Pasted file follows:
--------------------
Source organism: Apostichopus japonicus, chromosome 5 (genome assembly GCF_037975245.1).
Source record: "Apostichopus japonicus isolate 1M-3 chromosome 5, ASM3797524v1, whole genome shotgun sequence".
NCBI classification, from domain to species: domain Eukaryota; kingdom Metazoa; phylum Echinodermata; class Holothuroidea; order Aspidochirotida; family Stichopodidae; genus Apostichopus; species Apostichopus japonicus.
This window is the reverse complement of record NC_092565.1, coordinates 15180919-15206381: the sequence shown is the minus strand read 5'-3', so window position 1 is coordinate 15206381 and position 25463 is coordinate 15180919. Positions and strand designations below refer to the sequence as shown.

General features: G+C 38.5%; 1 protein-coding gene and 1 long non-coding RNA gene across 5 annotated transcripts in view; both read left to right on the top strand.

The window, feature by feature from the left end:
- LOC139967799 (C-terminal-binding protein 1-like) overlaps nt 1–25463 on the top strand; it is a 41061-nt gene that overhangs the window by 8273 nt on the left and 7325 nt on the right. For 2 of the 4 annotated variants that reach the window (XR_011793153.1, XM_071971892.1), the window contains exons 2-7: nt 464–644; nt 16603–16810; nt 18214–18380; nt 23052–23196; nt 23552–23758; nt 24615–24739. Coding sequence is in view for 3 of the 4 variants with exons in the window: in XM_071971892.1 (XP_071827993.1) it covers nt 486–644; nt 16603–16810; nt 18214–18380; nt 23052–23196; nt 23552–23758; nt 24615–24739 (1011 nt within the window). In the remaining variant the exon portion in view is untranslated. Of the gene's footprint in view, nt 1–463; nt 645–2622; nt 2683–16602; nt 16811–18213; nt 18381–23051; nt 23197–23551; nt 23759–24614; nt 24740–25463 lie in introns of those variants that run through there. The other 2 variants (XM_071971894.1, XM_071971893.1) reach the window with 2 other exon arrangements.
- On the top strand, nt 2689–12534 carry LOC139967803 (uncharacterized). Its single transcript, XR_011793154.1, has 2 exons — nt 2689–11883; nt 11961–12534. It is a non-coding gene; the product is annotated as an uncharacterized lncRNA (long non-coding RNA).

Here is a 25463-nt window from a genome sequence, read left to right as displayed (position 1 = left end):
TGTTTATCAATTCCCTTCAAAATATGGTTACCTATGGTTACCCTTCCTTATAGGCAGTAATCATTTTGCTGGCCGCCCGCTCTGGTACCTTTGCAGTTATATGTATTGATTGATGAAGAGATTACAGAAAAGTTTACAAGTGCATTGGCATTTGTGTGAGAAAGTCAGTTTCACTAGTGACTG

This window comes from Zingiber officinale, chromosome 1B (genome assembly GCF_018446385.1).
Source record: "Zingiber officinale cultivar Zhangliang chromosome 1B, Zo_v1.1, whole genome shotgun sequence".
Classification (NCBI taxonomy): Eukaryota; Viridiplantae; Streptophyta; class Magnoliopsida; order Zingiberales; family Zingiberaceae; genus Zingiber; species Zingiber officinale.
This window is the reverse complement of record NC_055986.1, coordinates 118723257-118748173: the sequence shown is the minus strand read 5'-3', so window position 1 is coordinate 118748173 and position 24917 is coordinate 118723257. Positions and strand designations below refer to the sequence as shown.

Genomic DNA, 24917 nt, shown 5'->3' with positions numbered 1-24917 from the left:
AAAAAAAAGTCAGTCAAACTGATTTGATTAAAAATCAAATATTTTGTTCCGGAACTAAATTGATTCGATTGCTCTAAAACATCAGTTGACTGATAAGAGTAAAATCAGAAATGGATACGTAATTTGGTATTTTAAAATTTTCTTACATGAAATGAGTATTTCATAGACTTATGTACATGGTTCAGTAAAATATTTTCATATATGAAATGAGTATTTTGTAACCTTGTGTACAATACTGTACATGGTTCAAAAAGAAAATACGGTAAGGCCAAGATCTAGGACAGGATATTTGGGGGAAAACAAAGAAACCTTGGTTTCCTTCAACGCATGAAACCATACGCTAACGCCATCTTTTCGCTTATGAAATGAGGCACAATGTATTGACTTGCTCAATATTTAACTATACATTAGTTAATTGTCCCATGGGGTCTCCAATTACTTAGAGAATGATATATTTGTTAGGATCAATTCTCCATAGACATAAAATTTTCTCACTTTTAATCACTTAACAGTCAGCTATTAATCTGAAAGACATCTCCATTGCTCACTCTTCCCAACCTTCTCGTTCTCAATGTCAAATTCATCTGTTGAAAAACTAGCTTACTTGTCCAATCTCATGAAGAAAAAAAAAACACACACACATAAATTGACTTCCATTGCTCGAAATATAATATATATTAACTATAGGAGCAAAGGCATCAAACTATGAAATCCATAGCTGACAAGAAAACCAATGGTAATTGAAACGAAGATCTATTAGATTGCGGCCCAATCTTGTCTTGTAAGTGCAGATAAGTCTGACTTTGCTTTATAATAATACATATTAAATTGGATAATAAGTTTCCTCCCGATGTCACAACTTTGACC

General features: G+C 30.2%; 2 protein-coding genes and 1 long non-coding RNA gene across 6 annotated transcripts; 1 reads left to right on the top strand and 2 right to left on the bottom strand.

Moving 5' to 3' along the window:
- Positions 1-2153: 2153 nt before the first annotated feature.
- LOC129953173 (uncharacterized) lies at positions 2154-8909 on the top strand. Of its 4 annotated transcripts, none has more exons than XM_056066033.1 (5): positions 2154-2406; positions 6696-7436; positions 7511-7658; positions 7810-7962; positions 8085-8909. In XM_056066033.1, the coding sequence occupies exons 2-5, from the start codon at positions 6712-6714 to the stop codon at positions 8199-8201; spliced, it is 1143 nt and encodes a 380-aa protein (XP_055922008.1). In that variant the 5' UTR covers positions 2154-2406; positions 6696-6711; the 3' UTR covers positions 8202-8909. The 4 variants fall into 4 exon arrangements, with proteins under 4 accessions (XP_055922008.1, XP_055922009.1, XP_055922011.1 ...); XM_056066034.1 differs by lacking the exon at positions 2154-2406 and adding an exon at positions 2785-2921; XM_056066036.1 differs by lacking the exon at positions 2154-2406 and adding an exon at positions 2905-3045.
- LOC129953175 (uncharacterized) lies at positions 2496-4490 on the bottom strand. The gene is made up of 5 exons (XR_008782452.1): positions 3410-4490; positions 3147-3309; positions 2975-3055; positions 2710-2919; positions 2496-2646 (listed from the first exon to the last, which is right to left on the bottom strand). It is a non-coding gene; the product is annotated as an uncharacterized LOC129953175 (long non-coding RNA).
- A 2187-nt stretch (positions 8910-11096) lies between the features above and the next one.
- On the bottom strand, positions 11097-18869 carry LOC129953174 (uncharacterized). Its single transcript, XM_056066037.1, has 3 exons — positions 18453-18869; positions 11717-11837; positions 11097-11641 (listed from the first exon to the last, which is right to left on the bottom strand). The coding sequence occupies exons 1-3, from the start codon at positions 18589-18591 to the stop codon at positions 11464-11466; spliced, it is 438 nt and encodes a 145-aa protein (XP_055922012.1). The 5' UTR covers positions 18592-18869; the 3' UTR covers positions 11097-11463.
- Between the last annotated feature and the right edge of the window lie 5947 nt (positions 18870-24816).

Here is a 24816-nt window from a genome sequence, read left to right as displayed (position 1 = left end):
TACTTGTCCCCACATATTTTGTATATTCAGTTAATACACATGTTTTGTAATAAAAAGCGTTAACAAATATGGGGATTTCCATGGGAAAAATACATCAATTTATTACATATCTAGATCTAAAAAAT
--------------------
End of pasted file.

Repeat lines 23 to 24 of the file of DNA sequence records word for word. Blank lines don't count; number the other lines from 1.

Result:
- On the bottom strand, positions 11097-18869 carry LOC129953174 (uncharacterized). Its single transcript, XM_056066037.1, has 3 exons — positions 18453-18869; positions 11717-11837; positions 11097-11641 (listed from the first exon to the last, which is right to left on the bottom strand). The coding sequence occupies exons 1-3, from the start codon at positions 18589-18591 to the stop codon at positions 11464-11466; spliced, it is 438 nt and encodes a 145-aa protein (XP_055922012.1). The 5' UTR covers positions 18592-18869; the 3' UTR covers positions 11097-11463.
- Between the last annotated feature and the right edge of the window lie 5947 nt (positions 18870-24816).